While LGBT individuals are making great strides around the world in the quest for an end to the stigma, prejudice and discrimination which has faced them in the past, we - by the very nature of our condition perhaps - are collectively much less vocal, and even when we do manage to get our voices heard, we then usually have to endure the barrage of "tinfoil hat" gags, and patronising, ignorant, and/or downright offensive comments.
Here's a recent example of the latter, possibly well-meaning (but who knows?), left underneath a Humans of New York photo and comment from an electrosensitive lady:
"It seems the hardest thing for people without mental illness to understand is that this is her reality. Yes, it's different from yours, but that doesn't make it any less real for her. The sooner we accept this, the sooner we can begin to help. I hope her days are filled with some goodness, somewhere"
Here's another example of this sort of thing, this time from Professor Rodney Croft, a psychologist, and member of ICNIRP, the conflicted radiation "protection" organisation which sets the guideline exposure levels which, tragically, much of the world follows.
"Science recognises that people are suffering, but there's no evidence that it's related to the electromagnetic fields.
Once you use a double-blind testing technique where the person doesn't know when the exposure is on or off, then they are no longer able to tell when they're being exposed," Professor Croft said.
He said the symptoms appeared as a result of anticipation by the sufferer that they were going to be affected.
In other words, yes, it's that old "nocebo effect" theory again.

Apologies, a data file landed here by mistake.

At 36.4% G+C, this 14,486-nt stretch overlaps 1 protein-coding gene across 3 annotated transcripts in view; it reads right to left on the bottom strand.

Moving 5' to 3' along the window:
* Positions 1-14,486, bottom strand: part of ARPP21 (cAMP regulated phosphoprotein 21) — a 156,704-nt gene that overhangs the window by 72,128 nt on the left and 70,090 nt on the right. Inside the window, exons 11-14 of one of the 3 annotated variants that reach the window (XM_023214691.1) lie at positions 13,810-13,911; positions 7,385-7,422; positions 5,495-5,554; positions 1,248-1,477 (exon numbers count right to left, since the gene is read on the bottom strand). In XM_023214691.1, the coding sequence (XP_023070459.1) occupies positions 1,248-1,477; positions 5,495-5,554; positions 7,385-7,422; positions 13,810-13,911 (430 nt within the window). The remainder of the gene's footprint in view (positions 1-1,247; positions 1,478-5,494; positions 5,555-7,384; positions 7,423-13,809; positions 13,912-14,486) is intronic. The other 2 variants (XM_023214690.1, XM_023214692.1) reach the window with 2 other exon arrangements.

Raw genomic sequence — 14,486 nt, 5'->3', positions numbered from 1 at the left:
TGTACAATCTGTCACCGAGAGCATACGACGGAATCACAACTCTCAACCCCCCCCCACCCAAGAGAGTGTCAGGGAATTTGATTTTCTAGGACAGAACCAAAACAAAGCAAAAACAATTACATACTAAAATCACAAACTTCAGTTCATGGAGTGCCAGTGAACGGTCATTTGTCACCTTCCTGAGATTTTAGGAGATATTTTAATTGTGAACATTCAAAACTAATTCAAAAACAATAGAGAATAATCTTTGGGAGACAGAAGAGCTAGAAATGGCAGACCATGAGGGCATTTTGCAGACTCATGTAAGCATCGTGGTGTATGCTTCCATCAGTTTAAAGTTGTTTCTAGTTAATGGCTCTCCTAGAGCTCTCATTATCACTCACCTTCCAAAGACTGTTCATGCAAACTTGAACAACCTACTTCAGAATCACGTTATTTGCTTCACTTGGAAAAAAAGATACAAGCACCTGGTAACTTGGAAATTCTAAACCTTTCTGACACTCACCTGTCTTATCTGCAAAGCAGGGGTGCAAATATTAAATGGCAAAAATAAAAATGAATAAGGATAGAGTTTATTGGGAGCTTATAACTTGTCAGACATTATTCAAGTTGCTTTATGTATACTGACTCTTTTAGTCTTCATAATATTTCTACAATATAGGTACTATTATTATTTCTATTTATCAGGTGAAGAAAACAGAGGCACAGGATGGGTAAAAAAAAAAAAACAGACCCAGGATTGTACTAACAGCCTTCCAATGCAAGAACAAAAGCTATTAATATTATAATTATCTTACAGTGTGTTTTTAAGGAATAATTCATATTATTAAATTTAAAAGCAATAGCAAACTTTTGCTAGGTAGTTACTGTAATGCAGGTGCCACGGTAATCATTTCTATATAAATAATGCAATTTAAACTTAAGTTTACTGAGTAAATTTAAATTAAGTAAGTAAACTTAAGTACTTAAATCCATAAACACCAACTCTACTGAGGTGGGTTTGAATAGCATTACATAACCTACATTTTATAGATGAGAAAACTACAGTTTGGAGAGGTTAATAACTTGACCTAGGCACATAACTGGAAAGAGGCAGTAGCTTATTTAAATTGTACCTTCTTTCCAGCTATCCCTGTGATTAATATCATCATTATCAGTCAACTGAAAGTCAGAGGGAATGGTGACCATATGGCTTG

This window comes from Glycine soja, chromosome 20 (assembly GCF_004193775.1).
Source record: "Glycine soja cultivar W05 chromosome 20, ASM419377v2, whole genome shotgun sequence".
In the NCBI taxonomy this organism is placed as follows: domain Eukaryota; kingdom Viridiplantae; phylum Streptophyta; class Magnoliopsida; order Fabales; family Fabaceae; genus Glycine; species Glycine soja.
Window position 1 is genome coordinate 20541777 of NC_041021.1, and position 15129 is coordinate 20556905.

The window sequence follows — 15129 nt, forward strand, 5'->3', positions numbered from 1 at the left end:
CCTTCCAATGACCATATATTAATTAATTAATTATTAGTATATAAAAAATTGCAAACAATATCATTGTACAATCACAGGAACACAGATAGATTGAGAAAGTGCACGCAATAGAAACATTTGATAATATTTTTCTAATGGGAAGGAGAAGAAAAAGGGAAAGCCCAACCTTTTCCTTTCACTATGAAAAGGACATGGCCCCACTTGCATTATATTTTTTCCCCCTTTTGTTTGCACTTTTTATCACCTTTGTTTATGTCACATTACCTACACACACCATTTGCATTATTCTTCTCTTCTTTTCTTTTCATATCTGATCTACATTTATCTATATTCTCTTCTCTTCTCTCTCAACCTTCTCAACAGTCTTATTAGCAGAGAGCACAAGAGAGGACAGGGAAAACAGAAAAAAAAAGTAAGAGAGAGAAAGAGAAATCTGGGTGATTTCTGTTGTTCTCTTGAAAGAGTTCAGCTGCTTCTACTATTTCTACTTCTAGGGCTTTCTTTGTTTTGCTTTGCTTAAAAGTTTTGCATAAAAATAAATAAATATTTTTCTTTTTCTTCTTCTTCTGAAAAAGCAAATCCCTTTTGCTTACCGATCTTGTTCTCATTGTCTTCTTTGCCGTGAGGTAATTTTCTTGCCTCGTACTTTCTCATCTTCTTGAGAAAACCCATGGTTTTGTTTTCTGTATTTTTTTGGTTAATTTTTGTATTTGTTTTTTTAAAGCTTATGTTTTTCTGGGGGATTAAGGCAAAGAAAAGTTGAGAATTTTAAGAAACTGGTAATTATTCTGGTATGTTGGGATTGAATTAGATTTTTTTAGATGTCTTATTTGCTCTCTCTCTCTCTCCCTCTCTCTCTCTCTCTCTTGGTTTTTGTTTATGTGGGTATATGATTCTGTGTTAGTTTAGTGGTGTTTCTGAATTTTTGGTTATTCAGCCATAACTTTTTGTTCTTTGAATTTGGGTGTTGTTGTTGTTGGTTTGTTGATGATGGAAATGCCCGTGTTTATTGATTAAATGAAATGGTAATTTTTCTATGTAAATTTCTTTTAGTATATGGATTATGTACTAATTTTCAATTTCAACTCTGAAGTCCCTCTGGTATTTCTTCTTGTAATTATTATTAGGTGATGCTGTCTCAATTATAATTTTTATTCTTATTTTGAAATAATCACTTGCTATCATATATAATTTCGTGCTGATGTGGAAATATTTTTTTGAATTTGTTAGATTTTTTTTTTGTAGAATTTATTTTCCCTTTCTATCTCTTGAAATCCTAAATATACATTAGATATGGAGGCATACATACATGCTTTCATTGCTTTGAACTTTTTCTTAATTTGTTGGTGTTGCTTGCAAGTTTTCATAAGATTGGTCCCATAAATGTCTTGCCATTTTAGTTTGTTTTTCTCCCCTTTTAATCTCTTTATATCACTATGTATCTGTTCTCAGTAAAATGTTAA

Here's one of Rodney Croft's colleagues, Dr Sarah Loughran, saying the same sort of thing:
"Research has consistently failed to find any association between electromagnetic field exposure and reported symptoms, or health more generally. This raises the question, if it is not the electromagnetic energy, then what is causing EHS and the symptoms that these people suffer from?
One possibility is the nocebo effect, or simply, the influence of a person’s expectations or perceptions of how something might affect them. In the case of EHS this would correspond to a misaligned belief that electromagnetic energy is harmful and, therefore, when around devices that emit such fields they expect to feel bad, and they do."
(Dr Loughran is also a member of the pro-wireless organisation ICNIRP).
Also, many electrosensitive people will be aware of Dr Gideon James Rubin, who has made the same claims, based on some electrosensitivity provocation tests which have been criticised of being of poor design and execution.
Like the LGBT community (which will obviously also include electrosensitive individuals), it can be extremely hard for us to "come out" about our condition, when doing so may jeopardise our relationships, work, finances, access to services, and so on.
There's a stigma attached to the condition - we are often characterised as being mad, tinfoil hat-wearing conspiracy theorists. In general, the media does little to help this situation, although there have been some notable exceptions over the years.
I say that we can continue to be treated as victims, and we can continue to suffer effective discrimination, whereby we are unable to be in safe public environments which aren't polluted with harmful electrosmog, and where no accommodations are made for our condition.
We can continue to be exposed to harmful electromagnetic radiation in our homes from our neighbours, and from external wireless infrastructure, including smart meters, and - with 5G on the horizon - an explosion in the numbers of microwave-emitting small cells.
We can continue seeking help and treatment from a mainstream health system that doesn't understand or recognise our condition, and which is itself obsessed with wireless technologies - whether it's wifi, cell towers and wireless technologies in or near hospitals, or wearables that are given to discharged patients.
We can continue to be made progressively more ill as the wireless proliferation gathers pace, and all the remaining "not spots" are gradually eliminated.